Her parents were well-off shopkeepers despite the municipal restrictions that legislated against free enterprise for Indian merchants. She saw her mother, Amina Bismillah, as someone who, despite being in full purdah, adopted an emancipated role early in her life when women were allowed to run family businesses and handle finances on par with men.

As was the practice during that period, her formal education ended in Standard 6, but Zuleikha never ceased to pursue her studies in formal and informal ways. She sat for her Junior Certificate and matric exams through correspondence and followed this up with a course in journalism.

In 1947, she married the dashing Mohamed Mayat and moved to Durban, where it was expected that she would live with her in-laws. Like most traditional families, they were culturally conservative in their faith and practice and required their daughter-in law to fit into their way of life.

But Mohamed was also the first gynaecologist of colour in the country – and fortunately for her, was a very progressive man who preferred her to enjoy an equal status with him. “Mohamed was the one who taught me to ride, play tennis and fish – although I soon surpassed him in horse riding!”

It was at this point that she began to assert her independence through her involvement with the Arabic Studies Circle and the formation of the first women’s debating society, including women from the ranks of Hindu, Muslim, Parsi and Christian groupings.

Zuleikha’s brainchild, the Indian Cultural Group, was formed in 1954 by a group of friends and relatives who were predominantly but not exclusively Muslim. The founding members included the prominent Tehmi Rustomjee, Zubi Seedat, Devi Bughwan, Bontha Naidoo and Savy Ramkissoon.

As the group celebrates its 70th year, Zuleikha leaves a rich legacy. At the time of its inception, when an Asian women’s organisation was received with scepticism and male myopia, Zuleika recalls having to tread carefully.

For half a century, she inspired the women to start soup kitchens for the poor, to organise educational lectures and cultural events such as poetry readings, plays and musical recitals, and to set up a fund to assist financially needy students to continue their studies at tertiary institutions.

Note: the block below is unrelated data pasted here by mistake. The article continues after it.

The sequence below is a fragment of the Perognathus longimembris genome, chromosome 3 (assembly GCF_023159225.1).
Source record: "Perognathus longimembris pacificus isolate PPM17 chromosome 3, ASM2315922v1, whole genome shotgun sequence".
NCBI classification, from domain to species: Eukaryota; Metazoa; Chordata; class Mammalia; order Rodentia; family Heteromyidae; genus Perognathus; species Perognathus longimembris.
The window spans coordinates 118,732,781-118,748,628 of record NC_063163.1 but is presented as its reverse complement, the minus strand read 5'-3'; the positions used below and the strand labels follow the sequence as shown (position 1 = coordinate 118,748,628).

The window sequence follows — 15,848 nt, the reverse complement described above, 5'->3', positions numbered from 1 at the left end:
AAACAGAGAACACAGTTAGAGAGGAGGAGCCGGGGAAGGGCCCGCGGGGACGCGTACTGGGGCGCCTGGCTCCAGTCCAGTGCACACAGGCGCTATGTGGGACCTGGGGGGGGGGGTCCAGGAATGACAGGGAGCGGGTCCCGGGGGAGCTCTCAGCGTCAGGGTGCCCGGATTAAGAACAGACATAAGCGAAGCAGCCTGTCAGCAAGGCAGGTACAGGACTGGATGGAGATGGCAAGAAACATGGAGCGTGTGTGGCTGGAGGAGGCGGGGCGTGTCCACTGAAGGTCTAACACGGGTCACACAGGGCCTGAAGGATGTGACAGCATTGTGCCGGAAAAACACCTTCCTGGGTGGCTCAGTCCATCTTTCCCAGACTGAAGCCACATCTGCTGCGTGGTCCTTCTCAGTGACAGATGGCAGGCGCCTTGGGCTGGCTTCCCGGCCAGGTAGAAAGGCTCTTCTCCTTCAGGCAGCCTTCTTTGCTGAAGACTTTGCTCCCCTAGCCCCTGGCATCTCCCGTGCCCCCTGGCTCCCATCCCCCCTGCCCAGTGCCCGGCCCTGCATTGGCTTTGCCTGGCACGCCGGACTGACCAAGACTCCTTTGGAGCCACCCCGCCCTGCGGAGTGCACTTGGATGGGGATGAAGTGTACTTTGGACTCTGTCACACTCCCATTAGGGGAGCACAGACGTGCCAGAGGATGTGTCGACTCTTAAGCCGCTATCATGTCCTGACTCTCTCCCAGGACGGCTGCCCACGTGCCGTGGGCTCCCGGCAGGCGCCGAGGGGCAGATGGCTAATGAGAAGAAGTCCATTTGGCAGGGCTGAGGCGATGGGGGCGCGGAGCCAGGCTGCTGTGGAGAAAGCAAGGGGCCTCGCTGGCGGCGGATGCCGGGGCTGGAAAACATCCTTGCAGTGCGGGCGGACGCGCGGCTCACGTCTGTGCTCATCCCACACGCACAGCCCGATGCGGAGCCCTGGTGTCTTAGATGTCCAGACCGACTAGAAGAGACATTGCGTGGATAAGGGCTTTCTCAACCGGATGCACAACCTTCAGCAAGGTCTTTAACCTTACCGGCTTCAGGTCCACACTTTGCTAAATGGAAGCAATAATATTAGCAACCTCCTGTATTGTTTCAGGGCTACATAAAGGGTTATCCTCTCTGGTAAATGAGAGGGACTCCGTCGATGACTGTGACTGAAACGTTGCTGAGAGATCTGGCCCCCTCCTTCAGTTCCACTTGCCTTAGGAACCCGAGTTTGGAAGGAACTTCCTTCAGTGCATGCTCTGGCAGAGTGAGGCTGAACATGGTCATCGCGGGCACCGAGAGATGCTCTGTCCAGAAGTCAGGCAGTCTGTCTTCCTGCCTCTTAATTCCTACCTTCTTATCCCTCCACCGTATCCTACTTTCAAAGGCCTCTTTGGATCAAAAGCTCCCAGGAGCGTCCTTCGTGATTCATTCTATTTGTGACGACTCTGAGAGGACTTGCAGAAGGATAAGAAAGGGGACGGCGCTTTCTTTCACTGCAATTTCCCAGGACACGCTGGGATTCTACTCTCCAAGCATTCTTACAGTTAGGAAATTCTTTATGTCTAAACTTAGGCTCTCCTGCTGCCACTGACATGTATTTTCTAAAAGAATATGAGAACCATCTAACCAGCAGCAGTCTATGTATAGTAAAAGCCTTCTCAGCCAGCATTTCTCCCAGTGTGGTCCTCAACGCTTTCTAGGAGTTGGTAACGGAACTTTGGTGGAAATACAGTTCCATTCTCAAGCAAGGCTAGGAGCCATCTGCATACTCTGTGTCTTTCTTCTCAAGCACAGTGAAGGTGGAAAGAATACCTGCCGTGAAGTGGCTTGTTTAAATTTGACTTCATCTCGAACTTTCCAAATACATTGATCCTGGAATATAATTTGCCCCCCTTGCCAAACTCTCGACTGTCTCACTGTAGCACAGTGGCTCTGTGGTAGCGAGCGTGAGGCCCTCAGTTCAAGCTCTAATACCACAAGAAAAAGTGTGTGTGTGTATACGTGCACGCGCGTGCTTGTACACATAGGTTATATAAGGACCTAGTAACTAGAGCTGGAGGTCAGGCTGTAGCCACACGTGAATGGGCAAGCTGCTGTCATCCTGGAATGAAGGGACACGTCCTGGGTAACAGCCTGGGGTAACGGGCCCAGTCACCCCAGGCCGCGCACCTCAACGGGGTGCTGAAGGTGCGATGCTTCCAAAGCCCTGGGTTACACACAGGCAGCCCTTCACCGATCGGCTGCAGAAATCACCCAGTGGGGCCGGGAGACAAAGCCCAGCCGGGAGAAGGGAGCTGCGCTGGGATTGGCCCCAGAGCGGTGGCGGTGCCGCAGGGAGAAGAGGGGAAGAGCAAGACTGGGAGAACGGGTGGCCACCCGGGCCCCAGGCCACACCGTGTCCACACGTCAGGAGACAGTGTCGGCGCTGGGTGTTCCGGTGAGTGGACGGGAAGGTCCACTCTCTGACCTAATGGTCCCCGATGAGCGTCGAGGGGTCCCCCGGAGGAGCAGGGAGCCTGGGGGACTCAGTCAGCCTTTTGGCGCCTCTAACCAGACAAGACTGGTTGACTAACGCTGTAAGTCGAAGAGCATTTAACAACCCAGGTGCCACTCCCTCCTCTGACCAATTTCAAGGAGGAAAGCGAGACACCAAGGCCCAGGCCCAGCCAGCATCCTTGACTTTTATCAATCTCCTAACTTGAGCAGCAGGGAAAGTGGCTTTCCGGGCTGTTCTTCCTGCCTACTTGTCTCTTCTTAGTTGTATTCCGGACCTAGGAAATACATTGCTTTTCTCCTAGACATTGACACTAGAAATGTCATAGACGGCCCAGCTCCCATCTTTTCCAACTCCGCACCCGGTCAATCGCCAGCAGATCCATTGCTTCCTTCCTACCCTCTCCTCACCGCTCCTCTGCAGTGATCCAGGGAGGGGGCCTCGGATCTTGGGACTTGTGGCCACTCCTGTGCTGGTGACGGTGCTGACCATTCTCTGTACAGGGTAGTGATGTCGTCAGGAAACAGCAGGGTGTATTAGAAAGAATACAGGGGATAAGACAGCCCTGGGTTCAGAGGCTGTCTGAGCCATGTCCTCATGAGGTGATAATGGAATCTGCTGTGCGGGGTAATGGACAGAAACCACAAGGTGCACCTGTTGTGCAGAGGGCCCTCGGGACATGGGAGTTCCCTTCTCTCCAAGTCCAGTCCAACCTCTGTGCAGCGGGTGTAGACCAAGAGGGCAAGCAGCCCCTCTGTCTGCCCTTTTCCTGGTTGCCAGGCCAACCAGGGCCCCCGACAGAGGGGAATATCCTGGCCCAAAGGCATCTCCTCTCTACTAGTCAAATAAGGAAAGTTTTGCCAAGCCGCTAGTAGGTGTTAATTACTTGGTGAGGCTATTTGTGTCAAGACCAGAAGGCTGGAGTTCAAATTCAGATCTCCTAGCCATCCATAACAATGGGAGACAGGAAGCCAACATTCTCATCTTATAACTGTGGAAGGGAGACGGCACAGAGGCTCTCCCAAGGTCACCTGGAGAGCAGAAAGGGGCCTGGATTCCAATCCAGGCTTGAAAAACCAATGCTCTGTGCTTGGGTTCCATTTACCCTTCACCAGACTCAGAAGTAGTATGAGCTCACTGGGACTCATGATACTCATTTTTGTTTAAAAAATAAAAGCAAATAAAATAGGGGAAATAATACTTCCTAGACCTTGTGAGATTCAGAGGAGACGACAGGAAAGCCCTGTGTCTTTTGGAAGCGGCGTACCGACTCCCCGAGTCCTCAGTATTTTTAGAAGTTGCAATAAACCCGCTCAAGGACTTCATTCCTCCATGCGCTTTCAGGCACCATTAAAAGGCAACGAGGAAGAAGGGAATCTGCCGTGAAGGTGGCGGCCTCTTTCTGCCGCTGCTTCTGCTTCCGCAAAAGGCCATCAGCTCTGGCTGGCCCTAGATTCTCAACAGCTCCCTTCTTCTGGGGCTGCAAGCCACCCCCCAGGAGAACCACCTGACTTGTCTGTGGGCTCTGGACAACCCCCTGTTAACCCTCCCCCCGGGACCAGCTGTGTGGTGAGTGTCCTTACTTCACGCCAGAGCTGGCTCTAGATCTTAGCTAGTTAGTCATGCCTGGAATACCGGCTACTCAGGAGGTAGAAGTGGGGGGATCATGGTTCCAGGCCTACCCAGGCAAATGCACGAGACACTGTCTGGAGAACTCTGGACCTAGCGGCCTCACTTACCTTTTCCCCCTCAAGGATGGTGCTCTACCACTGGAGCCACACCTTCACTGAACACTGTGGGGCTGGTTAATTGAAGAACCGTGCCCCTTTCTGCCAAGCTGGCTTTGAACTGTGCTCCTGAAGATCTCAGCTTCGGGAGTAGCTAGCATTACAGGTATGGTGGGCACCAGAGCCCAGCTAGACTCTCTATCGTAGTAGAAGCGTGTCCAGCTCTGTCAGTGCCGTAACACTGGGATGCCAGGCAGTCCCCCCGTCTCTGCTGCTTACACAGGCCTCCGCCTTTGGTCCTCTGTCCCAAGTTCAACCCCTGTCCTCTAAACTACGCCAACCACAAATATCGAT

As Lakshmi Subramanian of the Centre for Studies of Social Studies in Calcutta has noted, “they sculpted their identity and claimed their citizenship through informal mechanisms”.

Later, Indian Delights would become the most popular and best-selling book on South African Indian cuisine, famously becoming known as the item every Indian mother would give to her newly married daughter.

Through several editions, beginning in 1962, this culinary bible charts not only the rich accumulated heritage of Indian cuisine, but also how it had evolved through the use of local ingredients and changing regional tastes.

To date, more than a million copies have been sold, reaching the USA, Australia and Canada, and its pre-eminence remains unchallenged. The proceeds of these sales have benefited local communities of all hues, making its relevance doubly important.

For her profound contribution for the betterment of her fellow human beings, she was awarded an honorary doctorate from the University of KwaZulu-Natal in 2018.

She was truly a daughter “Conceived in India, Made in SA”. Hamba kahle daughter of Africa and of India.

*Dr Rajab is an award-winning columnist and psychologist.

The Mercury